So I started searching for Master’s programs that had any kind of music research going on. If it were at a large university, there would be opportunities to learn the neuroscience-perspective I felt I was lacking and wanted. I found the Music and Human Learning program at UT [(University of Texas at Austin)] on the internet and reached out to its director, Dr. Bob Duke, to learn about what they were doing, ask about anything related to my interests, and to learn about what music research looks like at UT. He encouraged me to apply even though the program is catered for music-educators (the research-based music pedagogy program at UT was SO impressive to me, but I had no experience teaching and wasn’t interested in it) and allowed me to take psychology and neuroscience classes to fulfill my “electives” credits instead of teaching. His flexibility and support was critical in my cross from music performance to music research. While in my Master’s program, I got involved with research as an assistant in Dr. Duke’s lab, a lab in the Psychology department that studied computational decision-making and had just started a collaboration with an auditory-neuroscience lab in the Communication Sciences Disorders department under Dr. Chandrasekaran.
Fast forward through my PhD, I was able to study some really cool auditory category phenomena in young adult musicians and also older adults. Eventually I received an NRSA grant from NIA to study how 10 weeks of group piano lessons affects older adult speech perception in noisy places. During my grad school career, I started to see gaps in the research of cognitive-perceptual training literature and the way industry-type ventures were developing products. Industry clearly didn’t have a grasp of how to improve cognition in a sustainable and meaningful way. That, combined with a partly toxic graduate school work environment, helped me seek out opportunities in industry. There were two women from my lab who had completed the Insight Data Science Fellowship, so it seemed like a strong possibility. I was applying to jobs straight from academia for at least 11 months with zero success, and from Insight I learned all the reasons why. My now boss was an Insight alumnus, so she came in to give a talk to our cohort, which included an interesting dataset that was centered around sleep patterns (what psychology person doesn’t love learning about sleep patterns?) I networked with her to learn about any opportunities for me with her connections, and it turns out her currently company, Pear, was looking to add a data scientist.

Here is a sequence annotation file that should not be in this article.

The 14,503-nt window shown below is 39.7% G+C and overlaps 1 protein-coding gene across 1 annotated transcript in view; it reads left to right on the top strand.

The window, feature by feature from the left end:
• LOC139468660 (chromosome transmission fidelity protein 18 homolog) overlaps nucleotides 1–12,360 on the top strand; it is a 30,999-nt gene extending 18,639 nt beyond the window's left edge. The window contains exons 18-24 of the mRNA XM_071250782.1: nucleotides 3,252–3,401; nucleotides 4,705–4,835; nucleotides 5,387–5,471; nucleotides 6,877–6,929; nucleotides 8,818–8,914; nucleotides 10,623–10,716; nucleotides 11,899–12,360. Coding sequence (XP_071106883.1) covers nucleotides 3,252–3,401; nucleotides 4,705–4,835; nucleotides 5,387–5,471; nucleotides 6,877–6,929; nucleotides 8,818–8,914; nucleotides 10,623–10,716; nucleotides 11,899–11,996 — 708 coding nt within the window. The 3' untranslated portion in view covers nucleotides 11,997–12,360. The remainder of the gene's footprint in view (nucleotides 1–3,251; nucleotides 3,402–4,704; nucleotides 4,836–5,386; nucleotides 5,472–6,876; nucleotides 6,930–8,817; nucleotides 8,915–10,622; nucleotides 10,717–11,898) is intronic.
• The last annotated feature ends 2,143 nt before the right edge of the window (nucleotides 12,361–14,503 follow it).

Vael: What are the data science transition programs like Insight? Are there a lot of them?
Dr. Smayda: There are a few; I think they’re growing in number. You can think of them as boot camps, although the traditional boot camp does not always work as actively with you to place you in jobs. I think there are a lot of key aspects about the Insight program that I’m not sure are at other ones. Insight is also tuition-free, but you have to be able to live in the location where you want to get a job, so that can be seen as the price for the program. Insight is geared towards PhDs with quantitative backgrounds, so that’s the first different playing field. They also have companies that are interested in recruiting come in to give presentations to the fellows, so that you can learn about what the data science role in this company is and how that varies from the data science role in that company. That’s super valuable because you get a read on the culture, the people representing this company, and what you’d be doing. And that’s important, because data science can mean a lot of different things, really. What I do in my job is very different from what my friend in data science at like LinkedIn does, in the day-to-day at least. One benefit of Insight is that they work with you and prepare you for interviews, and set up interviews with different companies in the area that you’re doing your fellowship in.
Vael: Tell me about the range of data science jobs that exist?